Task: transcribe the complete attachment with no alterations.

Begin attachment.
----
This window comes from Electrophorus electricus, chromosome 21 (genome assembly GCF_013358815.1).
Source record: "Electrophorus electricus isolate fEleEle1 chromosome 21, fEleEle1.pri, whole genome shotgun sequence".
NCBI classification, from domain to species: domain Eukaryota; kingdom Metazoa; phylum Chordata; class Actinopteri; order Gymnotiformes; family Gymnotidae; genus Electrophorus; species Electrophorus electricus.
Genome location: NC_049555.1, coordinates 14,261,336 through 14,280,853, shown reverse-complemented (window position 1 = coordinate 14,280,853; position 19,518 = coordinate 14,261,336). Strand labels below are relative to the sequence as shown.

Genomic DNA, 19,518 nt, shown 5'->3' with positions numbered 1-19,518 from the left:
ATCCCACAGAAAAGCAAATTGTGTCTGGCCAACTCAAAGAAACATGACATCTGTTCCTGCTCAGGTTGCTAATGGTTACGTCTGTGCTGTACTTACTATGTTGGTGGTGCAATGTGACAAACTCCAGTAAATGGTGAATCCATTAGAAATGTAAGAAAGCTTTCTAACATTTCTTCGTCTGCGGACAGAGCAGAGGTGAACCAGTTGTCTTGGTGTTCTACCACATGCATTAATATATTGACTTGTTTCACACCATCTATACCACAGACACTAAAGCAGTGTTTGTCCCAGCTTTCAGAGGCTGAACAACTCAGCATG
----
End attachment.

This window comes from Electrophorus electricus, chromosome 21 (genome assembly GCF_013358815.1).
Source record: "Electrophorus electricus isolate fEleEle1 chromosome 21, fEleEle1.pri, whole genome shotgun sequence".
NCBI classification, from domain to species: domain Eukaryota; kingdom Metazoa; phylum Chordata; class Actinopteri; order Gymnotiformes; family Gymnotidae; genus Electrophorus; species Electrophorus electricus.
Genome location: NC_049555.1, coordinates 14,261,336 through 14,280,853, shown reverse-complemented (window position 1 = coordinate 14,280,853; position 19,518 = coordinate 14,261,336). Strand labels below are relative to the sequence as shown.

Genomic DNA, 19,518 nt, shown 5'->3' with positions numbered 1-19,518 from the left:
ATCCCACAGAAAAGCAAATTGTGTCTGGCCAACTCAAAGAAACATGACATCTGTTCCTGCTCAGGTTGCTAATGGTTACGTCTGTGCTGTACTTACTATGTTGGTGGTGCAATGTGACAAACTCCAGTAAATGGTGAATCCATTAGAAATGTAAGAAAGCTTTCTAACATTTCTTCGTCTGCGGACAGAGCAGAGGTGAACCAGTTGTCTTGGTGTTCTACCACATGCATTAATATATTGACTTGTTTCACACCATCTATACCACAGACACTAAAGCAGTGTTTGTCCCAGCTTTCAGAGGCTGAACAACTCAGCATG